I did not drive and it was common for some guy to give me a ride home. I was usually one of two or more teens who did not have their own transportation who was being driven home in the same car, but it was common for them to drop me off last. This allowed us to have long private conversations about life, the universe and everything into the wee hours of the morning.

The people who drove me home were adult men. But none of them ever tried to take advantage of me. We were friends and we talked and that was it. Sitting in a car in the driveway of my parents' home let us have a verbally private conversation, out of earshot. But it was not that visually private and I never feared for my safety.

At some point, my mother said something that made it clear she assumed I was probably making out with these men in the driveway. She didn't approve of me talking with male friends in a car in our driveway.

Insert eye roll. If I was going to hookup in a car, I wouldn't do it in the driveway, 30 feet from my parents' bedroom where my father could potentially come out with his shotgun to check on me. (Insert teen attitude: Give me some credit for having two functioning brain cells.)

I apparently have a long history of making distinctions that other people fail to make. I apparently have good radar for how to hang out with guys and have platonic relationships with them and feel safe and be safe. I make choices other people -- like my mother -- don't really understand as being platonic and safe.

The piece above that I linked to talks about glass walls and makes the distinction that to establish trust, you need the ability to have private conversations, but you do not need visual privacy. I apparently began making this distinction in my teens: That I wanted private conversations out of earshot of other people, but the way to do that safely was to be visually out in the open with other people nearby who could have come running had I screamed.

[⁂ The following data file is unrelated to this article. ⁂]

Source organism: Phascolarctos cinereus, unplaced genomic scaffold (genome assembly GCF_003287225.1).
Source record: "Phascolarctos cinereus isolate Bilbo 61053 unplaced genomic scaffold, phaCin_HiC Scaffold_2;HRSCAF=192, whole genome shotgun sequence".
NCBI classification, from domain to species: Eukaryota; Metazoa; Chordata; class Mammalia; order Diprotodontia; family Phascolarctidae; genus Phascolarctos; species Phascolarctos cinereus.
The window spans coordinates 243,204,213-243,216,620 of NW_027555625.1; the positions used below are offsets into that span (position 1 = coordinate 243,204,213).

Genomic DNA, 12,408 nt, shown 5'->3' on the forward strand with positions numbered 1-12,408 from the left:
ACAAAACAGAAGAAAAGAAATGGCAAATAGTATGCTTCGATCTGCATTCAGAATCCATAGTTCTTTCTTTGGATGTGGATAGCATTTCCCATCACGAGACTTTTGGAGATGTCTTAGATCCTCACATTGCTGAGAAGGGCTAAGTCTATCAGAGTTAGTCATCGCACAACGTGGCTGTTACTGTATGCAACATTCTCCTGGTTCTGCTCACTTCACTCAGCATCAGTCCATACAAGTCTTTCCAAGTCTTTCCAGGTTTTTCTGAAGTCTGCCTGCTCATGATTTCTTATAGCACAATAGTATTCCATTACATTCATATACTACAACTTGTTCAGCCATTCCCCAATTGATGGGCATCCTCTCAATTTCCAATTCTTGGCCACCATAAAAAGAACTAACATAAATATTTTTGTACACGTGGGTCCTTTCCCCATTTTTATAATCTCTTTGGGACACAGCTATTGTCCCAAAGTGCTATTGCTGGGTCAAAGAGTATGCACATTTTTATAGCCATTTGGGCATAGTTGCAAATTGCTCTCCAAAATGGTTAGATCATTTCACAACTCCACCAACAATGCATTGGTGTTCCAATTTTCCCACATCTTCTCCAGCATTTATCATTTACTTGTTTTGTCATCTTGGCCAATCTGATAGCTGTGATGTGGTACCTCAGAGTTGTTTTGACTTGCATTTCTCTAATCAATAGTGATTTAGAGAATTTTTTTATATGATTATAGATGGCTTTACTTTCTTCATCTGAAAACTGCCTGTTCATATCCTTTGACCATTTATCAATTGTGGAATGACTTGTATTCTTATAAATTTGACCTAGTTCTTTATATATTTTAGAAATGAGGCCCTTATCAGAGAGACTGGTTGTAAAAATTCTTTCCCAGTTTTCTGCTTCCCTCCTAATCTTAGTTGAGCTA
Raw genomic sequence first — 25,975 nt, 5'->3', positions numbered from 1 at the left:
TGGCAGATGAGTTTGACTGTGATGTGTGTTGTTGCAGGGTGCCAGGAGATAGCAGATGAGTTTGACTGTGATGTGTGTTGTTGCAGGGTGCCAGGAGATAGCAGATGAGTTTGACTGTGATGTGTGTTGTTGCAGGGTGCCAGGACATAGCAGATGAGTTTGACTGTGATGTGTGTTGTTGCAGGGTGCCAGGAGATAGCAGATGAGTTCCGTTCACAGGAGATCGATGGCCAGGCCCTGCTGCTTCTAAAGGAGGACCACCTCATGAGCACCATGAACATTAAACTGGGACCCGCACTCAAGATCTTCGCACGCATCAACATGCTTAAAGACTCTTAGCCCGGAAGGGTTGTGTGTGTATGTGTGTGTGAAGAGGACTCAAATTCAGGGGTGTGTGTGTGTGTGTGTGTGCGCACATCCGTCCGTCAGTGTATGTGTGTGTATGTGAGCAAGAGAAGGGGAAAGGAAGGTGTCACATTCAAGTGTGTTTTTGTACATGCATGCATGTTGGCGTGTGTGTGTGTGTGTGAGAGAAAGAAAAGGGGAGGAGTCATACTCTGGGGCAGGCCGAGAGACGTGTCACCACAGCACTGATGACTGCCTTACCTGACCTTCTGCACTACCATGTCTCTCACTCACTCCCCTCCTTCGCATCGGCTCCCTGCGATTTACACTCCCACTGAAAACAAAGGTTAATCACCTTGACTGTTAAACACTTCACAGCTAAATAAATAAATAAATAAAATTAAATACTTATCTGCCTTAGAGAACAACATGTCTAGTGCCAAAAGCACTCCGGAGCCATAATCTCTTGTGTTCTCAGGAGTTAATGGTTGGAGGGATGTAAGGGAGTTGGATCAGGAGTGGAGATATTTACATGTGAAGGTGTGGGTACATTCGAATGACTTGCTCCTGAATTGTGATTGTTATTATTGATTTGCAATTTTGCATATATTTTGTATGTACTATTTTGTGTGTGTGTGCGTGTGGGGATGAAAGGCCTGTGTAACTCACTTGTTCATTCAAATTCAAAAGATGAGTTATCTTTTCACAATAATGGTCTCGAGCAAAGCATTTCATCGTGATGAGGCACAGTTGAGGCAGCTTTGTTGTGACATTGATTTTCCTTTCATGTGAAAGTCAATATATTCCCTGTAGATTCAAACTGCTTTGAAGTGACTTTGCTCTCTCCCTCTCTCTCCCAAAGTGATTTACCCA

I still make that distinction -- that talking with someone privately (out of earshot of others) is how you make personal connections, and doing it where you are physically safe and visually out in the open with other people nearby in some manner is how to keep it platonic. That is the way a woman can make business connections with little risk of being sexually assaulted and also keep things looking above board as well.

The Dave McClures of the world want women to agree to drinking alone with them "to do business" because they want to blur that line between business relationship and personal relationship. The blurred line and the kind of visual, physical privacy it fosters serves their predatory goals. It helps them create opportunities to engage in inappropriate behavior.

But I don't want to blur that line and I don't want to foster such opportunities. My approach serves my goal of trying to establish a business only connection while keeping myself safe.

I will briefly note that the standard of no appearance of impropriety can be misused as a means to, for example, discriminate against women. This standard is only a good thing if it aligns with a standard of no actual impropriety as well. I am generally trying to do my best to do right by other people, so this sort of goes without saying for me. But that isn't always the case.


This is a part of a de facto (totally unplanned) on-going series. Previously:
Sex, Drugs and Muddy Waters
Status Quo is Not God
Deal-making and Implied Sex
Not Drinking Alcohol in Stealth Mode